Inside: Check out these pumping tips for teachers. These tips will help you be successful in pumping breast milk at school. You can also grab our free teacher pumping sign in this blog post.
One of the biggest challenges of being a new mother and a teacher going back to school is pumping breast milk while you’re away from your baby. You survived teaching while pregnant, and you’re finished with your maternity leave. You’re back to work after baby, and part of your motherhood journey is being able to feed your baby. Transitioning from home with your little one to having to pump at work can be challenging. Having these pumping tips for teachers in your bag of tricks can definitely help ease your mind and body.
Know the laws about pumping at school.
Breastfeeding laws may vary per state, but employers are required to provide reasonable break time and a place other than a bathroom for mothers to express breastmilk. If you are an hourly employee, the law may not require your time to be compensated, but know that no employer can deny you from pumping in a safe, private place at work.
Ask for help.
If your schedule makes it difficult for you to pump, ask your fellow teachers or administrators to cover your class for a short period of time. Ask a few colleagues so one teacher isn’t constantly covering. Chances are, many of your coworkers have been there as new parents, and they’ll be more than willing to help. However, they won’t know if you don’t ask! You may also need to ask for help in getting some of your recess duties covered so you can use that time to pump as well.
Go hands-free while you pump in your classroom.
As much as you may try to avoid it, you may find yourself eating a snack or lunch or even grading papers while you’re pumping at school. Invest in a hands-free pumping bra in order to save your hands and feel more comfortable. Bras are fully adjustable and work with major breast pump brands.
Bring baby photos to look at while you pump at school.
Some moms struggle to express enough milk during a pumping session, especially when they are back to work and away from baby. Looking at pictures of your child can help with let down. You may find you are able to produce more milk by giving the illusion of proximity to your child.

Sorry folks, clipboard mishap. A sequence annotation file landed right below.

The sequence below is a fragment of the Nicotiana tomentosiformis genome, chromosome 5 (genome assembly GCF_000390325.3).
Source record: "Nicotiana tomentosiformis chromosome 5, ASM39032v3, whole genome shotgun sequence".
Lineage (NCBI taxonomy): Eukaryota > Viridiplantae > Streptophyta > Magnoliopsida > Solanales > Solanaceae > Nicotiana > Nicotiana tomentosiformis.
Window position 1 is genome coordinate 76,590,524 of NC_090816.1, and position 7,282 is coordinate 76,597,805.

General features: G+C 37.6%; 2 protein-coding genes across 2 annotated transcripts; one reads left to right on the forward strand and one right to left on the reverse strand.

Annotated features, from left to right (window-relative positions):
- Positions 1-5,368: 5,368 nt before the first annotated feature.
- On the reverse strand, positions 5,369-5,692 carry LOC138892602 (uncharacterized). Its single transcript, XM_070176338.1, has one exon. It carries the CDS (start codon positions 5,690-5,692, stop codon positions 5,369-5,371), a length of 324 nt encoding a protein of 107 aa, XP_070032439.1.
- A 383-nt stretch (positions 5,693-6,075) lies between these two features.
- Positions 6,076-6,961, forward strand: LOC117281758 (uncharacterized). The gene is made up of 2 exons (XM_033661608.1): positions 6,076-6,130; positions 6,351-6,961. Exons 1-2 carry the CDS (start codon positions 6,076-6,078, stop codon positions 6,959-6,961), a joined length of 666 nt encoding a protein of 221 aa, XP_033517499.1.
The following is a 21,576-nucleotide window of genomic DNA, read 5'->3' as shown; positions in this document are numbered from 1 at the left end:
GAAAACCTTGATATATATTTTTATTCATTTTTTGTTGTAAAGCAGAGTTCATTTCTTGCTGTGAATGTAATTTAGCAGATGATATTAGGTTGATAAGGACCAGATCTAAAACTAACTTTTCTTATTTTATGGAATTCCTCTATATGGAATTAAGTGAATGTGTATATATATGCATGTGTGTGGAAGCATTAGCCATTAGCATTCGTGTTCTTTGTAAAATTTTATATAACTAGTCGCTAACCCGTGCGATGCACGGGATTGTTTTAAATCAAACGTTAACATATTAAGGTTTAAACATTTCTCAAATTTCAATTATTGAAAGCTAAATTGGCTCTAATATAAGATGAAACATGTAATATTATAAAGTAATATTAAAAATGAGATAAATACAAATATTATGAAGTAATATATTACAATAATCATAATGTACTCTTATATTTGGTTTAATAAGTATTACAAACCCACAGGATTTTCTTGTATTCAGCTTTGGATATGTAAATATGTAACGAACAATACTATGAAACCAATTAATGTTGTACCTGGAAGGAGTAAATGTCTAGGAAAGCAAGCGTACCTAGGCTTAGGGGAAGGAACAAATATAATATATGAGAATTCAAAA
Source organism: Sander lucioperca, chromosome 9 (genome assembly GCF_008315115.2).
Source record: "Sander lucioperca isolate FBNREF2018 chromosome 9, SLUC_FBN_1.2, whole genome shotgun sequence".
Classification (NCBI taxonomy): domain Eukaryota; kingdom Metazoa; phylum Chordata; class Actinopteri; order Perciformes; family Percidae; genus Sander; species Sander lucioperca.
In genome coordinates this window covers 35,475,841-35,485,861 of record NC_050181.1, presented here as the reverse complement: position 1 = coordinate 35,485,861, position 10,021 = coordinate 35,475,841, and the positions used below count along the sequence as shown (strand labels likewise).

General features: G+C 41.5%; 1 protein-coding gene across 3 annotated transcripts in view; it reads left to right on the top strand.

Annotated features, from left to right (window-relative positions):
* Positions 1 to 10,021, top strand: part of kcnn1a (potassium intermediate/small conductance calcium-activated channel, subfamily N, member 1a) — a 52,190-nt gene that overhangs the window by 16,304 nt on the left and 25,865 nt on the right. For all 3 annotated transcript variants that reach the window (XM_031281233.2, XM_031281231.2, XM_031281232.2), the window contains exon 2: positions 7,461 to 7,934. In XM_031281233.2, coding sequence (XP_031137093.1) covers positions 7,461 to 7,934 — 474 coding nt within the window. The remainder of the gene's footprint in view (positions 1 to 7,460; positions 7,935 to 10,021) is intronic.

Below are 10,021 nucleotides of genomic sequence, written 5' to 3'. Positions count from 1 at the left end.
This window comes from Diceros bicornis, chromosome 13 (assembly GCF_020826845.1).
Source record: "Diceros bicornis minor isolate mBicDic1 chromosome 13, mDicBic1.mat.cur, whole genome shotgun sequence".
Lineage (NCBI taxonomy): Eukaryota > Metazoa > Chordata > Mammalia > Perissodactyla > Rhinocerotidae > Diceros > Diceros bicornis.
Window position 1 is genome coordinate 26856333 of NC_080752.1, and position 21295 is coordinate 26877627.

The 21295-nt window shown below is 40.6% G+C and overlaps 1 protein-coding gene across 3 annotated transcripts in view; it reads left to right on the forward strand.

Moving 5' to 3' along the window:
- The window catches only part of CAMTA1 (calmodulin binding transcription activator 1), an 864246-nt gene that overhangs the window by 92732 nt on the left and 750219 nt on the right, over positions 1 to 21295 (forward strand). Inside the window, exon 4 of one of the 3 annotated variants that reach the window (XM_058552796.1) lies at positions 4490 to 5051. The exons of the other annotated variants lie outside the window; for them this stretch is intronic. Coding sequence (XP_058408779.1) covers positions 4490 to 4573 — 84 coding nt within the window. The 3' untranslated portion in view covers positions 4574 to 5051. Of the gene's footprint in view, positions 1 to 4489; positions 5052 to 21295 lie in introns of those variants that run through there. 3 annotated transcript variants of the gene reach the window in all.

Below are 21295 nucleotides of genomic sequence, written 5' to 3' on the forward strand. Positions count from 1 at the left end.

Store milk with ease.
If you don’t have your own mini-fridge in your classroom, use the staff fridge and protect your milk with a small cooler made for bottle sizes. Have your own lunch cooler? Don’t worry about buying anything special. Pack the bottles or bags carefully to carry home. If you do not have access to a fridge or freezer, drop in an ice pack to keep them safe for the day.
Remember, fed is best.
When I was pregnant with my first, I did so much research about breastfeeding. I truly believed the mantra “breast is best” and there was NO way I was going to give my baby formula. Then he came… and I had trouble producing enough to feed him. I tried everything. I drank gallons of water, took fenugreek, and made lactation cookies. Ultimately, my son was not gaining enough weight and so I ended up supplementing with formula. This was very hard for me, but I had to swallow my pride and do what was best for my son. And guess what? He thrived as soon as we started supplementing.
There is no shame in supplementing with formula or going to formula-fed. You are a working mom, and you’re doing your best to work full-time and raise your child or children. Whether it’s been just six weeks or a year or more, your body produced a miracle! You are amazing! No matter what you are feeding your child, you should do what is best for you and your family. Don’t risk your sanity and health if formula feeding is a good option for your child. Fed is best. Period.
If you are feeling uncomfortable with your schedule or your ability to pump at work, talk to your supervisor or, if needed, human resources or your union rep (if you have one). It is your right to feed your child, and if your choice is to breastfeed, you need to be allowed a reasonable time to pump at work. Your job is not just teacher – it’s mom. You have a right to Stand up for your right to be the best mom you can be with these pumping tips for teachers.
Pumping in the classroom can be a challenge… but you can do it! Following these pumping tips for teachers easier and help you to navigate teaching with a baby. Being a new working parent is a challenge, but you can do it!
If you’re reading this post while you’re still planning your maternity leave, check out these blog posts and resources to help you!
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